Twitter is the world of pseudonyms and antonyms, of copying and re-copying, or re-inventing and re-inventing-again.
Some days ago, I was the recipient of a complaint by someone who had the luxurious amount of over a half a million twitter followers, asking me not to include “an old dude spamming…” etcetera.
Oh and if I had an “issue” with it, I was advised to unfollow or block this person addressing me.
My twitter at the origin of this subtle bullying said:
Instead of adhering to the plight expressed therein, I received the “warning.”
I answered “the only issue I have is the cause of America and the good of the world.”
Now, a day after, the person deleted that tweet.
But, what about the “victim,” the subject of X’s ire?
Frankly, I don’t know if, let’s call this person Y, so I do not know if he/she has a real name.
Be it as it may, we (Jews) are taught never to speak about anybody.
This falls under the laws of Lashon Hara, or evil tongue.
It clearly stipulates that under no circumstance we can speak about anybody. Whether it is true, false, good or bad, the bottom line is that kind of talk is off-limits for us.
In fact, it is about a person’s reputation.
We are taught that ruining a person’s reputation is worse than killing that person.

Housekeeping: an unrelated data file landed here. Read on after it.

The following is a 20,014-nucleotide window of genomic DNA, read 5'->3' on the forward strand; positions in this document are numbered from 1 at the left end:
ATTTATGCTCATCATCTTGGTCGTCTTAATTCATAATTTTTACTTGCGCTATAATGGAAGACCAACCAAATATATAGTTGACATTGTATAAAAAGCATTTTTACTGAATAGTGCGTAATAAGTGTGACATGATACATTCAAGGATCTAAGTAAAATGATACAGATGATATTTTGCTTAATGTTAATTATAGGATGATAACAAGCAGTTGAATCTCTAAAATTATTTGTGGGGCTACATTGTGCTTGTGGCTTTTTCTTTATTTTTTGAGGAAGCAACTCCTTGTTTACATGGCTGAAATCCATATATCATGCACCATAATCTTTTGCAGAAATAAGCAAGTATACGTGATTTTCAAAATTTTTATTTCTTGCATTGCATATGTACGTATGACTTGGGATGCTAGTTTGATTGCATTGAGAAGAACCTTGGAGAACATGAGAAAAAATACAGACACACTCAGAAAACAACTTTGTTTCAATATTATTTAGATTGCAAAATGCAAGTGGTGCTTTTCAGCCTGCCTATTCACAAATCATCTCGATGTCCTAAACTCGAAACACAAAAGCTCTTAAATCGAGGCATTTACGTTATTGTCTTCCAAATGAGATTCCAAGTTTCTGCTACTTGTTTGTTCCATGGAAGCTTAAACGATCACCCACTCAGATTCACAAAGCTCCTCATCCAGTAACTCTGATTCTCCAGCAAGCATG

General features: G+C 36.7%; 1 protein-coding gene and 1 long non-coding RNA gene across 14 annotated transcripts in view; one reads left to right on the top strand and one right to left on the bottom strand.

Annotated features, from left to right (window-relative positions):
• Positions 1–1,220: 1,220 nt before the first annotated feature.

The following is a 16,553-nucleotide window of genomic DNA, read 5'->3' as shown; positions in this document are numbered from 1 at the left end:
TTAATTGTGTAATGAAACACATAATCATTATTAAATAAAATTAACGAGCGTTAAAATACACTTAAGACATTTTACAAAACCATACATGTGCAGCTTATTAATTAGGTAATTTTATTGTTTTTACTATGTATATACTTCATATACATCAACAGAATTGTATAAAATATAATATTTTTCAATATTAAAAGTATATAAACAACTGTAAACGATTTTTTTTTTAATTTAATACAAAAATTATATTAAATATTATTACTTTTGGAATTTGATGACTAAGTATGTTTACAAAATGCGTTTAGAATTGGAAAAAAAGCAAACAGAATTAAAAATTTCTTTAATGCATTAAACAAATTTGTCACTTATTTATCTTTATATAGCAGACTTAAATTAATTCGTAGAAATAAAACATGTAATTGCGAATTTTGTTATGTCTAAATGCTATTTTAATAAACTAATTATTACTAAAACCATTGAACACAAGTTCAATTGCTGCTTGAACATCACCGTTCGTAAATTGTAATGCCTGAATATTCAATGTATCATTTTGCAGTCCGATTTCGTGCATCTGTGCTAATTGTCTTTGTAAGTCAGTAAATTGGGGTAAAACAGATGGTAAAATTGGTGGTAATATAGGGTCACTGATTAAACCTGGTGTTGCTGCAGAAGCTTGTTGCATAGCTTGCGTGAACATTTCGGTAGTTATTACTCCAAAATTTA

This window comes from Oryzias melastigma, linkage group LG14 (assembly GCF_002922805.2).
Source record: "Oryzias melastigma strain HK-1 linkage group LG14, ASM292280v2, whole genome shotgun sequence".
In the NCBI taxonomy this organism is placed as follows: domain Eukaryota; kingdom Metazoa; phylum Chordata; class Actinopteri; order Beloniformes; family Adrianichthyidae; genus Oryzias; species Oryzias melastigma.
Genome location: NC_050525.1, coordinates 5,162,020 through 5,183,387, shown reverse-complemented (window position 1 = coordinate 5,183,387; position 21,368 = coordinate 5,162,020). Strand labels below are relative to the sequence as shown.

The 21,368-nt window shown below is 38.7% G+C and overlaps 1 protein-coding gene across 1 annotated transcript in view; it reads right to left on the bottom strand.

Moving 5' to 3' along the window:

The only time we are to break that prohibition is when there is a life danger.
If you know a person is a drug dealer or a sex-offender, then in order to protect others, one is compelled to speak and warn others of the danger.
Another part of that commandment involves a third person who may be listening to this wrong rhetoric: One must either go away or try to stop the accuser from publicly hurting anyone’s reputation.
I share with you these guidelines that are applicable to all of us, regardless of background.
In essence, I would say take these as part of an untold human behaviour of respect and decency among human beings.
Gossip is the equivalent of spiritual snakes being thrown into the outer world. Do not give them life.
May you and all of us learn to be mindful of other’s reputation.
May your words and intentions always be led by gentleness and kindness.
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Thank you very much. EB-Team